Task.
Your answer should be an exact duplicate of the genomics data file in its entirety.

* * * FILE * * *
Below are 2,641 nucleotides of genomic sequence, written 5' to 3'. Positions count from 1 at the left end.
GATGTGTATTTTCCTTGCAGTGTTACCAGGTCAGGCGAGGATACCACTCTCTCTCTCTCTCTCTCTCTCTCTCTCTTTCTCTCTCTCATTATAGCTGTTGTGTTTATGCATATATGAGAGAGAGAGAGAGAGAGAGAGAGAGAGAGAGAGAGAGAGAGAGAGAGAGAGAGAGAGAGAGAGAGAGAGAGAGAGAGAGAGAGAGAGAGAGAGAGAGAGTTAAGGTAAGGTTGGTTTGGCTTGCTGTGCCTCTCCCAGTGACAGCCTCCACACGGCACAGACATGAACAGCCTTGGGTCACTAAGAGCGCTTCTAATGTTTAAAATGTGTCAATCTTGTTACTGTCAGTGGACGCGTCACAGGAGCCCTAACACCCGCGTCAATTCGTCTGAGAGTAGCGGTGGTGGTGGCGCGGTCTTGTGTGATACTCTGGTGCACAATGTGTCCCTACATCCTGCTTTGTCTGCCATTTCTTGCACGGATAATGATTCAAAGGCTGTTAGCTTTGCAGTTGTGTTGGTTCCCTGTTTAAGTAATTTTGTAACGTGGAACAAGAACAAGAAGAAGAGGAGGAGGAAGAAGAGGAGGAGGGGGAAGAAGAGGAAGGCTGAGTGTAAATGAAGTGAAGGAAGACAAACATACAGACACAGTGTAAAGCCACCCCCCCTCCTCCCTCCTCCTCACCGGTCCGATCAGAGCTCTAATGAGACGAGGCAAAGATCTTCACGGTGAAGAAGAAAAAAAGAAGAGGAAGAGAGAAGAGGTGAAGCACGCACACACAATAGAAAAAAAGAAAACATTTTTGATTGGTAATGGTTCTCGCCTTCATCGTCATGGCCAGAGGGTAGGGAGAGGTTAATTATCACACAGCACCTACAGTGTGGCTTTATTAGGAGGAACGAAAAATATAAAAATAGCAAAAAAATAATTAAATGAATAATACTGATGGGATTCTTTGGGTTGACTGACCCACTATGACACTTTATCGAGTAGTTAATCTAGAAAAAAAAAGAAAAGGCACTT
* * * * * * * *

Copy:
Below are 2,641 nucleotides of genomic sequence, written 5' to 3'. Positions count from 1 at the left end.
GATGTGTATTTTCCTTGCAGTGTTACCAGGTCAGGCGAGGATACCACTCTCTCTCTCTCTCTCTCTCTCTCTCTCTTTCTCTCTCTCATTATAGCTGTTGTGTTTATGCATATATGAGAGAGAGAGAGAGAGAGAGAGAGAGAGAGAGAGAGAGAGAGAGAGAGAGAGAGAGAGAGAGAGAGAGAGAGAGAGAGAGAGAGAGAGAGAGAGAGAGAGTTAAGGTAAGGTTGGTTTGGCTTGCTGTGCCTCTCCCAGTGACAGCCTCCACACGGCACAGACATGAACAGCCTTGGGTCACTAAGAGCGCTTCTAATGTTTAAAATGTGTCAATCTTGTTACTGTCAGTGGACGCGTCACAGGAGCCCTAACACCCGCGTCAATTCGTCTGAGAGTAGCGGTGGTGGTGGCGCGGTCTTGTGTGATACTCTGGTGCACAATGTGTCCCTACATCCTGCTTTGTCTGCCATTTCTTGCACGGATAATGATTCAAAGGCTGTTAGCTTTGCAGTTGTGTTGGTTCCCTGTTTAAGTAATTTTGTAACGTGGAACAAGAACAAGAAGAAGAGGAGGAGGAAGAAGAGGAGGAGGGGGAAGAAGAGGAAGGCTGAGTGTAAATGAAGTGAAGGAAGACAAACATACAGACACAGTGTAAAGCCACCCCCCCTCCTCCCTCCTCCTCACCGGTCCGATCAGAGCTCTAATGAGACGAGGCAAAGATCTTCACGGTGAAGAAGAAAAAAAGAAGAGGAAGAGAGAAGAGGTGAAGCACGCACACACAATAGAAAAAAAGAAAACATTTTTGATTGGTAATGGTTCTCGCCTTCATCGTCATGGCCAGAGGGTAGGGAGAGGTTAATTATCACACAGCACCTACAGTGTGGCTTTATTAGGAGGAACGAAAAATATAAAAATAGCAAAAAAATAATTAAATGAATAATACTGATGGGATTCTTTGGGTTGACTGACCCACTATGACACTTTATCGAGTAGTTAATCTAGAAAAAAAAAGAAAAGGCACTT